Even if you have never skinned a deer, you can do a better job than this.

    To me not taking as much as can be reasonably had of a deer disrespects the deer, hunting and hunters. Even a beginner who had never processed a deer, could have done a better job  than this. Although  the Georgia limit is 12 a year, that is no reason to waste this much meat.  Some states have strong laws against purposefully not utilizing the meat from game animals. Georgia is apparently not among them, and this may be because game meat spoils so quickly in 80 and 90 degree weather.  

  From this half of the deer, I would have taken the ribs, side meat on top of the ribs (for burger or fahitas), the neck for a neck roast (among the best parts of a deer) and salvaged the heart and liver. Others, more experienced than I could have used even more of the deer.

  This is a small deer, and I can appreciate that the shoulder would not yield nearly the meat found on the rear legs, but even this can be skinned off the bone,  wrapped with bacon and tied up as a roast or turned into burger meat.

  I work hard for my deer, and when I get one I am going to make better use of it than this. For cleaning instructions consult my books, Backyard Deer Hunting: Converting deer to dinner for pennies per pound  and   Crossbow Hunting.    


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Can I Shoot a Deer? Post 2

Few hunters will have the opportunity to see, much less shoot, an elk of this size. However, whitetailed deer are found almost everywhere in the U.S.

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  A previous post discussed the need to harvest deer, and other game animals, to preserve healthy populations, the environment and to reduce vehicle-deer collisions.  This post addresses the question, “Can I take a beautiful creature’s life to feed upon its flesh?”

Few would object to shooting and consuming the rat-like nutria.

  There is a perverse illogic that says, “It is socially acceptable to kill ugly creatures and utalize them for food, but not attractive ones.”  So hunting and eating the rat-like nutria would be fine, but not beautiful animals like swan. I do both, and both eat very well.

  Humanely killing a wild animal for food, processing that animal yourself and serving it to your family has always been regarded as an activity that does honor both to the hunter and to the animal being hunted. My personal view of hunting is that this activity is not score keeping, not about who can shoot the beastie with the biggest horns but about the harvest and utalization of potential food on the hoof, foot or wing.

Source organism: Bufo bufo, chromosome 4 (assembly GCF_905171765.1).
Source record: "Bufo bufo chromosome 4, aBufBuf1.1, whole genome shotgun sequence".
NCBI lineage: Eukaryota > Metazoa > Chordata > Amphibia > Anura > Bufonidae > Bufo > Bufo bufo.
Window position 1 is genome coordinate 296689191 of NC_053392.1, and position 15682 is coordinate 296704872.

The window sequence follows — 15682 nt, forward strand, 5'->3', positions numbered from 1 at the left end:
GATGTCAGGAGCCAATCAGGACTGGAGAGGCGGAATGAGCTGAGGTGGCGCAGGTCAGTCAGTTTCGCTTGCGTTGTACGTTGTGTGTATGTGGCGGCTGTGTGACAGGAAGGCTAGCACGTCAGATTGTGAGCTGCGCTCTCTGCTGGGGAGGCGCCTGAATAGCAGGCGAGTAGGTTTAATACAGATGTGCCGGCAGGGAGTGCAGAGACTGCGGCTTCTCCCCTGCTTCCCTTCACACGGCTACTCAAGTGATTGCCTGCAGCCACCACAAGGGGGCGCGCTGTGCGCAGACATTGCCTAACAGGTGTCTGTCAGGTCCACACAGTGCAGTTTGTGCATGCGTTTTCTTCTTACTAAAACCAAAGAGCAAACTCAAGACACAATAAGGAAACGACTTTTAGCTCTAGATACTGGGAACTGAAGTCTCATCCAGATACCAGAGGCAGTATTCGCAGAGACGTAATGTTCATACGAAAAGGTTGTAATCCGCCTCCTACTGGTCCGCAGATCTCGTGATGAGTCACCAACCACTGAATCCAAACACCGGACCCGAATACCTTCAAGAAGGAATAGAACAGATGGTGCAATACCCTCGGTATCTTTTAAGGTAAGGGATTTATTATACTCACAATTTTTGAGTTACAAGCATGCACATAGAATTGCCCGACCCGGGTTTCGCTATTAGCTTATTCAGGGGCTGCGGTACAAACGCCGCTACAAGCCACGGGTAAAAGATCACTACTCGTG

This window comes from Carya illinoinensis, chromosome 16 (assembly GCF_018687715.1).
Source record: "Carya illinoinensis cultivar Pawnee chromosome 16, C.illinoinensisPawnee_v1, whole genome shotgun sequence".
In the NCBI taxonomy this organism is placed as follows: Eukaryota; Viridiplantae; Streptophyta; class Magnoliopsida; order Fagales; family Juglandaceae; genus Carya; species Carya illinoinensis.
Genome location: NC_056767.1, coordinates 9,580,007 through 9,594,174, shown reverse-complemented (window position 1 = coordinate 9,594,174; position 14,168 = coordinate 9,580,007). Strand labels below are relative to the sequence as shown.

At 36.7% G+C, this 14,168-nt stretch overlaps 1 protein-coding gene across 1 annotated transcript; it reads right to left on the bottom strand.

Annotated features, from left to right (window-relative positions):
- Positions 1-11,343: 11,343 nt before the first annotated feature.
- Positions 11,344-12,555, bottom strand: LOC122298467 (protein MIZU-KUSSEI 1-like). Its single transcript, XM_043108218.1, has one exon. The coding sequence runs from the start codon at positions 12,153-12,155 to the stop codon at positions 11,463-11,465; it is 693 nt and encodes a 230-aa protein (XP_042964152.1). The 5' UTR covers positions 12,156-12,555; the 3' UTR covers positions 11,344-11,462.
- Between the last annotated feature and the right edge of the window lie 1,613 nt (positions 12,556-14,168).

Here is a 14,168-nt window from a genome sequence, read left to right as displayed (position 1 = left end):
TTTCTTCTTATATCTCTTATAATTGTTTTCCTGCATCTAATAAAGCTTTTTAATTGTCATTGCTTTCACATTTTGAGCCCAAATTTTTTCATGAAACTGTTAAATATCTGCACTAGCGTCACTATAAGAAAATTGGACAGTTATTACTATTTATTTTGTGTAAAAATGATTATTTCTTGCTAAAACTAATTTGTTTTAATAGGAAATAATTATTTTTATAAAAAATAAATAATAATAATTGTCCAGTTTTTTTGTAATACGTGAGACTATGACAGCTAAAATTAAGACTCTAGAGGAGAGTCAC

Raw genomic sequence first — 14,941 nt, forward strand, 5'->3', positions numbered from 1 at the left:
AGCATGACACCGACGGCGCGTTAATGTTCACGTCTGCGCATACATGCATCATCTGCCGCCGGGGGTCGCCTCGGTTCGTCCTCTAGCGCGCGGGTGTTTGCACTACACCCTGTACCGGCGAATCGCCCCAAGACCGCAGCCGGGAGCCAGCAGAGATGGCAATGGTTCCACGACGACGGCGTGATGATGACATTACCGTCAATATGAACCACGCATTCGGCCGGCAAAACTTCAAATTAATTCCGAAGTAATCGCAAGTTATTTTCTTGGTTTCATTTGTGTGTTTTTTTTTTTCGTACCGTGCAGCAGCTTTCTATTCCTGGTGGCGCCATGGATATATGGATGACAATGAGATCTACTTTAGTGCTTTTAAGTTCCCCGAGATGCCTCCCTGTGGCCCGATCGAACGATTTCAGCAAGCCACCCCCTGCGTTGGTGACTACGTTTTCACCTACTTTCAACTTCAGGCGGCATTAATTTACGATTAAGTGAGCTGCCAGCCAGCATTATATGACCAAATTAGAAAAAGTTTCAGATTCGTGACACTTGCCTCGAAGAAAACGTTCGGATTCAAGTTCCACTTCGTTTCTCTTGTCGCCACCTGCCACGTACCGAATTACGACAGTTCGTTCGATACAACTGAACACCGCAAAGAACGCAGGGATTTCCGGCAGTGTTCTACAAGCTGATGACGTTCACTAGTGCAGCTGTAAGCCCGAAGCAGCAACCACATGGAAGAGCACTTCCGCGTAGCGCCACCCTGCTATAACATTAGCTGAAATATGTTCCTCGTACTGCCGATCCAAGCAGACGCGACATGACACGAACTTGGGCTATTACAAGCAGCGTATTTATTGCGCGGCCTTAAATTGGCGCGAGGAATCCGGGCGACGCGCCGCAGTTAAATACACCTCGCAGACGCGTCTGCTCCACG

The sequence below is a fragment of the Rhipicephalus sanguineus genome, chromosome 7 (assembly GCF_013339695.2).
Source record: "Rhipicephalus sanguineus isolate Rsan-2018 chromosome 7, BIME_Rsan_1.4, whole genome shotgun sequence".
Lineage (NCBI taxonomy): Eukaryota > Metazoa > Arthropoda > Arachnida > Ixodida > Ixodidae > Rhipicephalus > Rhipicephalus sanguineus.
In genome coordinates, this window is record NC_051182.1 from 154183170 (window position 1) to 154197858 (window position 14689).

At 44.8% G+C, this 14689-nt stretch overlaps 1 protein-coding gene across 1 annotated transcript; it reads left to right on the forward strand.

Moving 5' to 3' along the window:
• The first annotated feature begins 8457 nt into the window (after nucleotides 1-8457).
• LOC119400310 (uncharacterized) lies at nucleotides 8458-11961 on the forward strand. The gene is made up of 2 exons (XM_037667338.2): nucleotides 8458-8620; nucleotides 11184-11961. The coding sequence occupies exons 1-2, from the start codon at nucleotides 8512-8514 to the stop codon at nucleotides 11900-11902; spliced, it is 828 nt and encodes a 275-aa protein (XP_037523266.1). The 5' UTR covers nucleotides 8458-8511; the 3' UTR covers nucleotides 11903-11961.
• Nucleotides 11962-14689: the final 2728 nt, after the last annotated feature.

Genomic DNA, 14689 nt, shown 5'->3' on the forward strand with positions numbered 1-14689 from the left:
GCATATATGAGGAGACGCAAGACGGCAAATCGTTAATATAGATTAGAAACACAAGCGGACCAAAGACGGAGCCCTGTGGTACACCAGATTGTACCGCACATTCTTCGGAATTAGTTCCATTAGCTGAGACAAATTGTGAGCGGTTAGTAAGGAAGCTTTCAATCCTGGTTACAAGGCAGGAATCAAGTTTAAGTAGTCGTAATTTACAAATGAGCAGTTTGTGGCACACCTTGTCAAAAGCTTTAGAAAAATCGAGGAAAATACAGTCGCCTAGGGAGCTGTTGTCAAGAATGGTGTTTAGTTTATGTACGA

This process takes a degree of skill, dedication, learning about the species being hunted, forming bonds with fellow hunters and the conservation community, finding out how to properly prepare and cook the products obtained as well as going through the mechanical steps of teachng yourself  how  to effectively use whatever hunting tool you select.

  Can you learn to do all of this by yourself? Yes, I was forced to because I lost my father at an early age. My book, Backyard Deer Hunting: Converting deer to dinner for pennies per pound  is a good start for any beginning hunter as it covers every step of the process. It is always best to be taken hunting on these first trips by an experienced hunter. If you find people who hunt at work, in the unemployment line or elswhere, ask.  If you want to go, you can find someone to take you, or at least show you the processes.

  In many states it is now too late for a beginner to kill deer, because a hunter safety course must be taken before a big-game license may be purchased, but where it is allowed (or there is a state mentoring program),  participate in some small game seasons or at least go as an observer. Only after you personally go through the experience, can you truly answer the question, “Can I pull the trigger on a deer?”

Deer stew with a reminder on the table of how it was derived.

  If you are well practiced with your hunting instrument, confident that you can make a killing shot and know how you are going to process and cook the animal; the answer is much more likely to be, “Yes, I can.”

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Meals from Deer and Wild Game

A nearly all-deer meal with everything from salad to dessert containing deer meat

  “What can you cook with deer meat?”

  I am often asked this question by those whose experience with deer and wild game is frequently limited to an occasional package of deer meat given them by someone else. The short answer to this honest question is, “Any dish that contains meat.”

  Since I eat deer or wild game almost every day, I change my menu constantly. Within the past few weeks I have cooked the following: deer spaghetti sauce on whole-wheat spaghetti, deer roast, deer stew, deer chili, deer meat loaf, smoked- wild- hog- seasoned rutabagas, Italian sausage-seasoned eggplant, bar-b-qued deer ribs, smoked-wild-hog-seasoned string beans, deer burgers,  fried gar tenders, Dear Heart Soup (using deer heart, the recipe is in an earlier post) and wild hog liver and onions. 

  For the holidays, I will cook a whole roast wild pig with sausage-bread stuffing (from my Ossabaw Island hunt described in an earlier post) and may well do a baked carp for Christmas, unless I take a goose when the season comes back in later this month.

  Deer and game recipes are in my books, Backyard Deer Hunting: Converting deer to dinner for pennies per pound and Crossbow Hunting.  My fish recipes for gar and carp cooking are in  Practical Bowfishing.   For more information on my books go to